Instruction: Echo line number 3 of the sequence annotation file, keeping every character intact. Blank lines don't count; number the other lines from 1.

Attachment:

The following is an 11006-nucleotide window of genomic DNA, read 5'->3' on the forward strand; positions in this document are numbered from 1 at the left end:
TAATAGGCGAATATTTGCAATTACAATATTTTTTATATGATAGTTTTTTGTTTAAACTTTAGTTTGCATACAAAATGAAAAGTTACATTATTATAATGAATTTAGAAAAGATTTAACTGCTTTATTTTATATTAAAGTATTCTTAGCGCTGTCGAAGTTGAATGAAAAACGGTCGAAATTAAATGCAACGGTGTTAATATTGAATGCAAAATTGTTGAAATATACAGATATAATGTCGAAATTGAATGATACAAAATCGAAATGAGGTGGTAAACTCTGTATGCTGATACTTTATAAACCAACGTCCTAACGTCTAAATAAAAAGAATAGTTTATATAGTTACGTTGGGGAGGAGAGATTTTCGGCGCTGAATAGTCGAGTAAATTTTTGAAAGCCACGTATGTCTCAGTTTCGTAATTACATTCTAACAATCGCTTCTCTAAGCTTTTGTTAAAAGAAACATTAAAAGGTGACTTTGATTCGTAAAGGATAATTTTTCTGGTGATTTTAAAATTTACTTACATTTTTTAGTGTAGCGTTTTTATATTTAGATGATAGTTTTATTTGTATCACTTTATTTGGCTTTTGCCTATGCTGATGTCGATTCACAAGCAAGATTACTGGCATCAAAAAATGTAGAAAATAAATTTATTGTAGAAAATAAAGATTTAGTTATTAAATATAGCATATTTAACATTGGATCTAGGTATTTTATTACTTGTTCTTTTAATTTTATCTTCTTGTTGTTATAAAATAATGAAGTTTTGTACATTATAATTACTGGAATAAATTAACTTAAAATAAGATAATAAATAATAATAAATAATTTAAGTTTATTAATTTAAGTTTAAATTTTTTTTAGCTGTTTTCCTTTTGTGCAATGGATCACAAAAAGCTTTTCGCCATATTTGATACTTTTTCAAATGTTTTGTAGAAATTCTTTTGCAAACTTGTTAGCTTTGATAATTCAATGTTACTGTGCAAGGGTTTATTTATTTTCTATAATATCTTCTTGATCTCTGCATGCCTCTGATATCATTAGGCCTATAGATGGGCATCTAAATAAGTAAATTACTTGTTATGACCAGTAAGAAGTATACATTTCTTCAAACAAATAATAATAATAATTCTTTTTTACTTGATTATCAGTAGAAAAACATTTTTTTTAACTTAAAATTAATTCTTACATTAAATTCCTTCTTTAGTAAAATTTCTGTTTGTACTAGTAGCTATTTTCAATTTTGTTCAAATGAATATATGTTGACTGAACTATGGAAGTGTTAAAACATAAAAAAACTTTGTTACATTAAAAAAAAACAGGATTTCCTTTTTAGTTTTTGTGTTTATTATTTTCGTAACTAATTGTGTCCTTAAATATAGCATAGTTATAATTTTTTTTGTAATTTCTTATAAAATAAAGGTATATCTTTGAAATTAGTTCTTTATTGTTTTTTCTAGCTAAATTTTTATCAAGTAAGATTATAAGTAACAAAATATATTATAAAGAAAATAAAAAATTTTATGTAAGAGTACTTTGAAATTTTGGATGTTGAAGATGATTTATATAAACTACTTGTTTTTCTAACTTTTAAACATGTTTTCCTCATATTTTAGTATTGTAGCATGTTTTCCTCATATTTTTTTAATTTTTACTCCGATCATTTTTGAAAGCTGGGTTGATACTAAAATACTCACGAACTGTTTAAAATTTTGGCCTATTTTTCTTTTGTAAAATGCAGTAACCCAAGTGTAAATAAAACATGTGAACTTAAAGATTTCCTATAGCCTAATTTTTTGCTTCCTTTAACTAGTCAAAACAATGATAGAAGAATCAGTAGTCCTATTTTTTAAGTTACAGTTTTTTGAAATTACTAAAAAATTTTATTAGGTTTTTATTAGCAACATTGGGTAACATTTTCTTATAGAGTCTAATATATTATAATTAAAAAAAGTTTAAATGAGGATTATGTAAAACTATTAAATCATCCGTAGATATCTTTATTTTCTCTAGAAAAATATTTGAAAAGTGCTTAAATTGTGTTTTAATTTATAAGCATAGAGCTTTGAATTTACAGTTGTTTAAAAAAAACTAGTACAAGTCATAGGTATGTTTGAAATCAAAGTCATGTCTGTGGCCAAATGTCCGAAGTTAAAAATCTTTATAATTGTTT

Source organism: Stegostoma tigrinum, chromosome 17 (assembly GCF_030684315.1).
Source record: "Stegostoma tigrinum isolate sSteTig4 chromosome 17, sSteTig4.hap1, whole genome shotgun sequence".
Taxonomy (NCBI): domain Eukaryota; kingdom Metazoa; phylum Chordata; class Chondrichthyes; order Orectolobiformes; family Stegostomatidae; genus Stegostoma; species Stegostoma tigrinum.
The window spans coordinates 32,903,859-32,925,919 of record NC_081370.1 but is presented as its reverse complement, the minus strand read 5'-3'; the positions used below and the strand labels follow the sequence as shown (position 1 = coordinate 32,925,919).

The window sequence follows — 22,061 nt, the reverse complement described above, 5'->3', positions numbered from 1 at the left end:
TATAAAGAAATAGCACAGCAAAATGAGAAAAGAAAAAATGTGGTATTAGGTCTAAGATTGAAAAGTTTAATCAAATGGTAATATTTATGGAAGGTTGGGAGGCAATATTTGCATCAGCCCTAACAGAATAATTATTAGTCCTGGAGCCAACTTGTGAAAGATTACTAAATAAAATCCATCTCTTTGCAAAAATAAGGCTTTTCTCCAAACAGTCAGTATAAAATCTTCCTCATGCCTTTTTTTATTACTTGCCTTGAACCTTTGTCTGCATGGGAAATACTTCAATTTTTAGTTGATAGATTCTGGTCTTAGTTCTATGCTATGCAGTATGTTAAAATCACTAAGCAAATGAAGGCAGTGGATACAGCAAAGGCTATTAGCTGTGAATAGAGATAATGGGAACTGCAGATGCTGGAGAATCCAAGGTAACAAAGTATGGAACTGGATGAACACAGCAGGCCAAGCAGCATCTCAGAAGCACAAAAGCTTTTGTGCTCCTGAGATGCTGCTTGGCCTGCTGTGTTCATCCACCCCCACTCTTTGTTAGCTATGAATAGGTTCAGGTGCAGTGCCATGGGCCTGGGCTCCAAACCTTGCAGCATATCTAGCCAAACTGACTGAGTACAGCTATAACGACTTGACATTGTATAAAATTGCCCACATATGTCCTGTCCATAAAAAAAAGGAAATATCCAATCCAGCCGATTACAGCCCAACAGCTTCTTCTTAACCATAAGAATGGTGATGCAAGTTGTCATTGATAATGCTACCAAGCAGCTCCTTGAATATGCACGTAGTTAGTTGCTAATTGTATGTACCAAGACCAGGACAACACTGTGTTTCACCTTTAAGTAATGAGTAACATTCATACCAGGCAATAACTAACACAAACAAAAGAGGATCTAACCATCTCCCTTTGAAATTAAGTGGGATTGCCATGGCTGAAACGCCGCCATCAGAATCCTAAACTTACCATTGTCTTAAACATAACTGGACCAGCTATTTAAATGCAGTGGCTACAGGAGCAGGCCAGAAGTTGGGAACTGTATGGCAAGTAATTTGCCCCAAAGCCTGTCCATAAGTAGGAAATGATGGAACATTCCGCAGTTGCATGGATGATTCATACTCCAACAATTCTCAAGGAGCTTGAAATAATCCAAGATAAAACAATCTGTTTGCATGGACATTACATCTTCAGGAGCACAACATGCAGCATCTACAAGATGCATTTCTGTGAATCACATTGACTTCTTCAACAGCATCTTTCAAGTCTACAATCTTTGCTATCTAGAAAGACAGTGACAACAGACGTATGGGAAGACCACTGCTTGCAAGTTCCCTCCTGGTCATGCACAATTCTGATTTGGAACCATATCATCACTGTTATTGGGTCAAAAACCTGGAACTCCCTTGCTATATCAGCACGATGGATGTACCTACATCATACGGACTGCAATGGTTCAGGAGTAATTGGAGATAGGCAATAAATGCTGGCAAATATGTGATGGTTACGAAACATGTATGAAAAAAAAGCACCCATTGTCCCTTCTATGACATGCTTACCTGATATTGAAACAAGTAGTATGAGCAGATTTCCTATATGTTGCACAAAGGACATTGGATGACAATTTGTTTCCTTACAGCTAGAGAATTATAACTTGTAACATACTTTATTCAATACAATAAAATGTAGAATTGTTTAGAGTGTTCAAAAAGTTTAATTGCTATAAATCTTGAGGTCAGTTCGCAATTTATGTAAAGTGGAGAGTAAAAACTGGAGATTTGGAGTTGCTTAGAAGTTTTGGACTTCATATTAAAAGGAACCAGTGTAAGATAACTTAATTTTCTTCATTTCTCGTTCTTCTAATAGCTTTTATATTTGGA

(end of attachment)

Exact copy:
Source organism: Stegostoma tigrinum, chromosome 17 (assembly GCF_030684315.1).